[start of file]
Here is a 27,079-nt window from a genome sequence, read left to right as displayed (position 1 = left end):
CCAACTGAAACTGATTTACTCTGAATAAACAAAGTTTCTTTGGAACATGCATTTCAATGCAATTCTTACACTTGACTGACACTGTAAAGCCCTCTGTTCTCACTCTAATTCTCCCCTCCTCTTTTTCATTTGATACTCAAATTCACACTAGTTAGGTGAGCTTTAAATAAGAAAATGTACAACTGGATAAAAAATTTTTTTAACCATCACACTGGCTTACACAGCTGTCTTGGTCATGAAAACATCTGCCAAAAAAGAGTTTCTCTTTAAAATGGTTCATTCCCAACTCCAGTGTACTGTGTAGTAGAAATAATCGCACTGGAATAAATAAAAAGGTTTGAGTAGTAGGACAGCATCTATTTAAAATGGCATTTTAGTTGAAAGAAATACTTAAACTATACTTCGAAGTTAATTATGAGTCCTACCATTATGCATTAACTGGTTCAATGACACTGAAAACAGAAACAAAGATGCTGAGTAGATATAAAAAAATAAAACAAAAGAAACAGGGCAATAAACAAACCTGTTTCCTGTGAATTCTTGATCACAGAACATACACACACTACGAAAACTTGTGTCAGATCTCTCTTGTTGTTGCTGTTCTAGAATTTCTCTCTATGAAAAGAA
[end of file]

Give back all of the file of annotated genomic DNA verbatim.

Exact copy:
Here is a 27,079-nt window from a genome sequence, read left to right as displayed (position 1 = left end):
CCAACTGAAACTGATTTACTCTGAATAAACAAAGTTTCTTTGGAACATGCATTTCAATGCAATTCTTACACTTGACTGACACTGTAAAGCCCTCTGTTCTCACTCTAATTCTCCCCTCCTCTTTTTCATTTGATACTCAAATTCACACTAGTTAGGTGAGCTTTAAATAAGAAAATGTACAACTGGATAAAAAATTTTTTTAACCATCACACTGGCTTACACAGCTGTCTTGGTCATGAAAACATCTGCCAAAAAAGAGTTTCTCTTTAAAATGGTTCATTCCCAACTCCAGTGTACTGTGTAGTAGAAATAATCGCACTGGAATAAATAAAAAGGTTTGAGTAGTAGGACAGCATCTATTTAAAATGGCATTTTAGTTGAAAGAAATACTTAAACTATACTTCGAAGTTAATTATGAGTCCTACCATTATGCATTAACTGGTTCAATGACACTGAAAACAGAAACAAAGATGCTGAGTAGATATAAAAAAATAAAACAAAAGAAACAGGGCAATAAACAAACCTGTTTCCTGTGAATTCTTGATCACAGAACATACACACACTACGAAAACTTGTGTCAGATCTCTCTTGTTGTTGCTGTTCTAGAATTTCTCTCTATGAAAAGAA